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Geochemistry and isotopic study of southern Bay of Bengal sediments: Implications for provenance and paleoenvironment during the middle Miocene

Banerjee, Barnita, Masood Ahmad, S., Babu, E.V.S.S.K., Padmakumari, V.M., Kumar Beja, S., Satyanarayanan, M., Keshav Krishna, A.
Palaeogeography, palaeoclimatology, palaeoecology 2019 v.514 pp. 156-167
Miocene epoch, chromium, coasts, cooling, drainage systems, drilling, freshwater, geochemistry, glass, ice, lowlands, monsoon season, particulates, provenance, rare earth elements, sediment deposition, sediments, strontium, vanadium, Antarctic region, Bay of Bengal, China, Himalayan region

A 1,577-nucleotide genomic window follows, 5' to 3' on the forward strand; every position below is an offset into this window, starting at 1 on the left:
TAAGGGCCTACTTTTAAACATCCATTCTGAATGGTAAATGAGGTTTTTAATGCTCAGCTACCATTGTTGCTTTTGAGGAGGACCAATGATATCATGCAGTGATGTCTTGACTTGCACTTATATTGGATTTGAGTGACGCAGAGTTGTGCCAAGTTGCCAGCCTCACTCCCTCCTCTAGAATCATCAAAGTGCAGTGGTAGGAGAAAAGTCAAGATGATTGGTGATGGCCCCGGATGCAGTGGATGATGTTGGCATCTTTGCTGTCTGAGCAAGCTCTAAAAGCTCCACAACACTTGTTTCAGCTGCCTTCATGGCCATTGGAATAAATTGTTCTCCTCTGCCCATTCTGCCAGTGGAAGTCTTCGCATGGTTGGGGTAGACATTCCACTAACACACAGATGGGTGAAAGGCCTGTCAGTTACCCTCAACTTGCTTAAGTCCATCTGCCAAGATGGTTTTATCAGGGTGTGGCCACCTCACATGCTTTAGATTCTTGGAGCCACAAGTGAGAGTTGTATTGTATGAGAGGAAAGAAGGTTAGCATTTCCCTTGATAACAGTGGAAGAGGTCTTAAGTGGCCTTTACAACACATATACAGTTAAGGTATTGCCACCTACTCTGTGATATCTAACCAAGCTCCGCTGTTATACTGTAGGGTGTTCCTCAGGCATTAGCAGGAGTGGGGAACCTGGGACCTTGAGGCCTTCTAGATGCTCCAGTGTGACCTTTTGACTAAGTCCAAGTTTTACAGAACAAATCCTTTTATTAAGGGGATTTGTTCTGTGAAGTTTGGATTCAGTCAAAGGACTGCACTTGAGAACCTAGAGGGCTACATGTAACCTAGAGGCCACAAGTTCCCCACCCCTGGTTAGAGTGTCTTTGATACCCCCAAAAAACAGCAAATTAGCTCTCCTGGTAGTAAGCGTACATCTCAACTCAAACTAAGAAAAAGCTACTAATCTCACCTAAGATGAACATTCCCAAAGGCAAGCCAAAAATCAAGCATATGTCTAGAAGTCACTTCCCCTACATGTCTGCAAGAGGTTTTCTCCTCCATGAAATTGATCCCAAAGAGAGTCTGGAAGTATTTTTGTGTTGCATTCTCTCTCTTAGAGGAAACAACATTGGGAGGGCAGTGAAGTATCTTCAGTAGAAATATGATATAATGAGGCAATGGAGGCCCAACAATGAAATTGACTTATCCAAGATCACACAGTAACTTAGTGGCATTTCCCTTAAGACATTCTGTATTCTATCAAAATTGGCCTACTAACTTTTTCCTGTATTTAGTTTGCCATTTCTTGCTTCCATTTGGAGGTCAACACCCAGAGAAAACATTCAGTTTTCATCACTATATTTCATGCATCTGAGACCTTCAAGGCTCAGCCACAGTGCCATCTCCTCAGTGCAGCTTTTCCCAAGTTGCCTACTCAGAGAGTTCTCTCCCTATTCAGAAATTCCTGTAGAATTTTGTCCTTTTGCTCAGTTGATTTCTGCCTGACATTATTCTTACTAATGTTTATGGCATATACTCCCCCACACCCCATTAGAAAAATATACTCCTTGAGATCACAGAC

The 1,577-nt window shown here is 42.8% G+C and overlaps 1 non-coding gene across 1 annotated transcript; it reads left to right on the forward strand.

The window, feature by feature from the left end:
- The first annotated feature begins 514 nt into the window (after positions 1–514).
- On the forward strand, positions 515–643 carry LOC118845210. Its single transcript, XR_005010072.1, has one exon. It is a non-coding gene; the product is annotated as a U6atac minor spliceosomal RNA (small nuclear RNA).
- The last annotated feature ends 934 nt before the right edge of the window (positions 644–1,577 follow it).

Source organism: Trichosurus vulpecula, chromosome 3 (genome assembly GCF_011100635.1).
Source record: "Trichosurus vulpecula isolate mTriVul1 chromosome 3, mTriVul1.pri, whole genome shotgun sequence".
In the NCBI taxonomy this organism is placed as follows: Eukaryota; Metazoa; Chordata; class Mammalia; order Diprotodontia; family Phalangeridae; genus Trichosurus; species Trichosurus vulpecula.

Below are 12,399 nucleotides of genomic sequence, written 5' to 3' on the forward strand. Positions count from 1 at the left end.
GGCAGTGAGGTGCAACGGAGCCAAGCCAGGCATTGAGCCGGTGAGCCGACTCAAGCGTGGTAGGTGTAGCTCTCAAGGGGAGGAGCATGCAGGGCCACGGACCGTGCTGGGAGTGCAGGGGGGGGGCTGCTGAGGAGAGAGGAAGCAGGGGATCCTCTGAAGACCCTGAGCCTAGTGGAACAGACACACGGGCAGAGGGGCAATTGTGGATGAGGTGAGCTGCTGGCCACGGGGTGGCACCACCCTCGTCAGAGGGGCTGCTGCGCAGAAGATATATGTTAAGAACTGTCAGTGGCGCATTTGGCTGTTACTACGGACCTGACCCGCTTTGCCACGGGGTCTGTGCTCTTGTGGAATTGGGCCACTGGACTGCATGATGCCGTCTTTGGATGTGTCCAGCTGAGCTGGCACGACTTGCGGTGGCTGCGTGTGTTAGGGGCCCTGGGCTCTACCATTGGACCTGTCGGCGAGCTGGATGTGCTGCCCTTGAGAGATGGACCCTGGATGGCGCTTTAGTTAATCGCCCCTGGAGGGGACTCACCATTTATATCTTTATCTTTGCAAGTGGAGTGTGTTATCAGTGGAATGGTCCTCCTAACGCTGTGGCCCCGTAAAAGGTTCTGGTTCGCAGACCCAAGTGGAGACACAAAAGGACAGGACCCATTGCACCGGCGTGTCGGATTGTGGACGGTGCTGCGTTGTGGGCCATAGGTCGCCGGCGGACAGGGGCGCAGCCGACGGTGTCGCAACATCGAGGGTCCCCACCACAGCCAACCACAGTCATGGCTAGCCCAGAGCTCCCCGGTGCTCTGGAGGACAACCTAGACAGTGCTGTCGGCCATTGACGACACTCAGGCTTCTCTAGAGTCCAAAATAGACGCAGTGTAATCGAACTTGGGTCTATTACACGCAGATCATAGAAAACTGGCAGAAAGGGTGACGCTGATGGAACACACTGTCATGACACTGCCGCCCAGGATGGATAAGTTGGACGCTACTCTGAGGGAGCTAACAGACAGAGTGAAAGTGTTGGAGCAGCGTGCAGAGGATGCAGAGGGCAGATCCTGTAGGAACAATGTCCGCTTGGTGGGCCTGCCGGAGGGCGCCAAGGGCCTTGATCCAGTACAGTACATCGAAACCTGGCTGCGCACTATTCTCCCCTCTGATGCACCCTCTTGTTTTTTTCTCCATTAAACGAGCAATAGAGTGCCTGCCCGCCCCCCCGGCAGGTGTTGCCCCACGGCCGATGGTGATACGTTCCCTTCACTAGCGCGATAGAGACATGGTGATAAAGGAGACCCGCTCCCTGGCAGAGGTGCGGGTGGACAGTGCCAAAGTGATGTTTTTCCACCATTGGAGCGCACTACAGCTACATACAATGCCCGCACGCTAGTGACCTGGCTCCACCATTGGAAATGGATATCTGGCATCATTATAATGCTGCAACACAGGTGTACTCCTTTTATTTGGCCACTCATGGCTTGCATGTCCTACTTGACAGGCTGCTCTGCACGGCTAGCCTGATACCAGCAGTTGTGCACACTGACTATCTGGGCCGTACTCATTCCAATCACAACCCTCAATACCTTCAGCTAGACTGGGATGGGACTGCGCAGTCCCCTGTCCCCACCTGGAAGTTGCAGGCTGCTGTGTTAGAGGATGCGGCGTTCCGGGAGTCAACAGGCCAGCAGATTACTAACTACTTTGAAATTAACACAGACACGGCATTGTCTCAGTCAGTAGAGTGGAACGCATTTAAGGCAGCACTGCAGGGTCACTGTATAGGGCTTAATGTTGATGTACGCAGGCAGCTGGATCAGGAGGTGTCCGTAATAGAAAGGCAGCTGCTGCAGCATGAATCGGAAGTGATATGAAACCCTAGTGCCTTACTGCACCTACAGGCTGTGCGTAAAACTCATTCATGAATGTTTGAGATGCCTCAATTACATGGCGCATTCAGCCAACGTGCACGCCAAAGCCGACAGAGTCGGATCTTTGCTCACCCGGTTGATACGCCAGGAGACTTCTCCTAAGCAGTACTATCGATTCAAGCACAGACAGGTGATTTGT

The Bay of Bengal (BoB), the largest bay in the world, is known to receive large amounts of fresh water and suspended particulate matter from different sources. The sediments deposited in the bay serve as a repository for paleoenviromental reconstruction studies. The Miocene Epoch is an important interval in geologic time as it is marked by major climatic events that controlled ocean productivity, redox conditions and provenance of sediments. However, limited work has been carried out to establish paleoenviromental changes and provenance of sediments during the Miocene. Here we present detailed geochemical and radiogenic (Sr, Nd) isotopic results from predominantly middle Miocene sediments of Ocean Drilling Program (ODP) Site 758A, located in the southern BoB (Lat. 5 °23′N, Long. 90°21′E; water depth 2925 m), to understand paleoredox conditions, paleoproductivity and provenance. The results suggest that these sediments are strongly linked to climatically modulated surface processes that affected the region.The distribution of redox-sensitive element proxies (U, V, Cr) at interval ~17–8 Ma points to an oxic depositional environment. The major, trace and rare earth elements distribution supports prevalence of the Indian summer monsoon (ISM) at ~12–10 Ma. Productivity proxies (Babio, Porg) show a decreasing trend during colder events (East Antarctic Ice Sheet expansion – EAIS and advent of late Miocene cooling – LMC events). The trace and rare earth element concentrations are generally low, except at intervals where glass shards were found. The 87Sr/86Sr and εNd(0) values indicate that the sediments belong to the High Himalayan sedimentary series (HHSS) throughout the middle Miocene. However, prior to initiation of the ISM, these sediments underwent meteoric alteration in the lowlands before deposition in the BoB. Our records suggest that sediments at ODP Site 758A may have been introduced into the BoB through the Irrawaddy-Yarlung-Tsangpo drainage system during the entire period of this study. The Irrawaddy-Yarlung-Tsangpo system drained the Indus-Tsangpo Suture zone, southern Tibet, the eastern Himalayas and the Arakan coast before debouching in the BoB.